Storm affected more than 36,000 customers; Georgia Power catching up

Credit: Michelle Kerr / AJC

Credit: Michelle Kerr / AJC

A combination of freezing rain and gusting winds walloped much of the state this weekend, causing power outages for tens of thousands of homes and businesses.

Georgia Power said it restored power to more than 50,000 customers after freezing rain and snow swept through the area Friday night. The Atlanta utility appeared to be well on the way to restoring power to other affected customers after gusty winds Saturday morning caused ice-laden trees to fall or drop limbs on power lines, unleashing another wave of outages.

The number of affected customers roughly doubled in an hour Saturday morning, from about 8,000 at 8 a.m. to more than 15,000.

But by 2 pm Saturday, the utility had restored power to all but about 3,500 homes and businesses, according to Georgia Power's outage map.

Metro Atlanta had the largest number of outages, with more than 4,500 affected customers, according to Georgia Power’s map. The hardest-hit areas were in the northern and western parts of metro Atlanta.

Saturday afternoon, Christy Sloat and her two children, 8-year-old Julian and Ella, 12, were holed up in an upstairs bedroom because it was the warmest spot in their Atlanta home.

"I'm trying to find any activities for the kids that don't involve screens," said Sloat, because their home had been without power since about 4:30 a.m.

That's when, four houses down the street, a large, two-trunked tree fell in two directions, she said. It took out her neighbor's fence, three cars and the power lines and pole, knocking out power to the neighborhood.

"All the sudden there was just a huge crash," she said.

She said Georgia Power crews had been working on the downed tree since morning, and had a replacement pole ready.

"I'm hopeful that we'll have power in a few hours, because it's getting pretty cold up here," she said.

Customers of smaller utilities were affected as well.

Georgia EMC, which represents 41 electrical utility cooperatives in the state, said about 1,500 customers were hit with power outages. The organization said electricity was expected to be restored today to affected customers.

Georgia Power did not have an estimate for when power will be restored to all customers, but said it was making progress.

"(We) have already restored well over 50,000 since the storm began, with about 5,000 remaining," Georgia Power spokesman John Kraft said. "Most of the remaining outages are newer outages from today's continuing winds."

Kraft added, "As always, we also remind everyone that there are downed wires caused by this storm, so please stay far away from any fallen or low-hanging lines."

Kraft said about 1,200 Georgia Power employees and out-of-state contractors were working to repair power lines in metro Atlanta.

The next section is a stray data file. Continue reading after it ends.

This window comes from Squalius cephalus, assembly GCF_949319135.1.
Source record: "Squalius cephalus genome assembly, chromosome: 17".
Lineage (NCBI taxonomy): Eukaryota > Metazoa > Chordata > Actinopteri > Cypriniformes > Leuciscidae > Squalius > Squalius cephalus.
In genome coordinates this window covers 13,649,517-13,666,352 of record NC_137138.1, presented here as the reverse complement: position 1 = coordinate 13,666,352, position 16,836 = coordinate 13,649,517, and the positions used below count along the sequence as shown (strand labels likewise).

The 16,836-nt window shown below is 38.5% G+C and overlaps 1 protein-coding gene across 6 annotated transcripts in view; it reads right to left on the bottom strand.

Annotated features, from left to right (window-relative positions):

Earlier in the week, Kraft said the utility had notified crews to be ready to respond to outages caused by falling trees and downed lines if the winter weather brought freezing rain and accumulating snow.

Freezing rain is the biggest threat to power lines. Snow, which is what forecasters initially expected, typically causes less damage if it isn't accompanied by ice and freezing rain.

Georgia Power usually doesn’t pre-position crews before a storm, Kraft said, because the company doesn’t know where the worst damage may occur, and it already has local crews in most parts of the state.

Georgia Power’s winter storm tips:

Before A Storm

* Stock up on non-perishable foods, water and medications.

* Charge needed electronic devices and have flashlights, a battery-powered radio and fresh batteries on hand.

* Prepare older family members, friends or neighbors who live alone for the weather and possible power outages.

During A Storm

* Disconnect or turn off appliances you were using when the power went off. Leave a porch light switched on to help crews in the field quickly assess repair efforts, and one inside so you know when service is restored.

* Avoid opening refrigerators or freezers. Food will stay frozen in a fully loaded freezer for 36 to 48 hours if the door is closed. In a half-full freezer, food will keep 24 hours.

After A Storm

* Never touch any downed wire or low hanging wires - it can kill. Telephone or cable TV wires that touch a power line can be deadly. Remind children who may be home from school and playing outdoors. Report the location of any downed or low hanging line to Georgia Power at 888-891-0938 or call 911.

* Never try to make your own electrical repairs to Georgia Power equipment. Let our crews do dangerous work.

* Never pull tree limbs off power lines.

Tools You Can Use

* Outage Map - Housed within the Outage & Storm Center at this outage map link, Georgia Power's interactive Outage Map provides near real-time information, allowing users to see where outages are occurring across the state and track estimated restoration times. A popular destination for customers, the Outage Map logged an estimated 1.2 million-plus views in 2015.

* Outage Alerts - Customers can sign up for free outage alerts by text, phone or email to stay informed about outages and repair estimates. Visit this Outage and Storm Center link for details.

* Georgia Power Mobile App - Download the Georgia Power free mobile app for Apple and Android devices for storm and outage information on the go. Use the app anytime to access account information and mobile bill payment options, as well as energy efficiency tools.

* @GeorgiaPower on Twitter - Follow @GeorgiaPower on Twitter for storm tips, outage updates, customer service and more.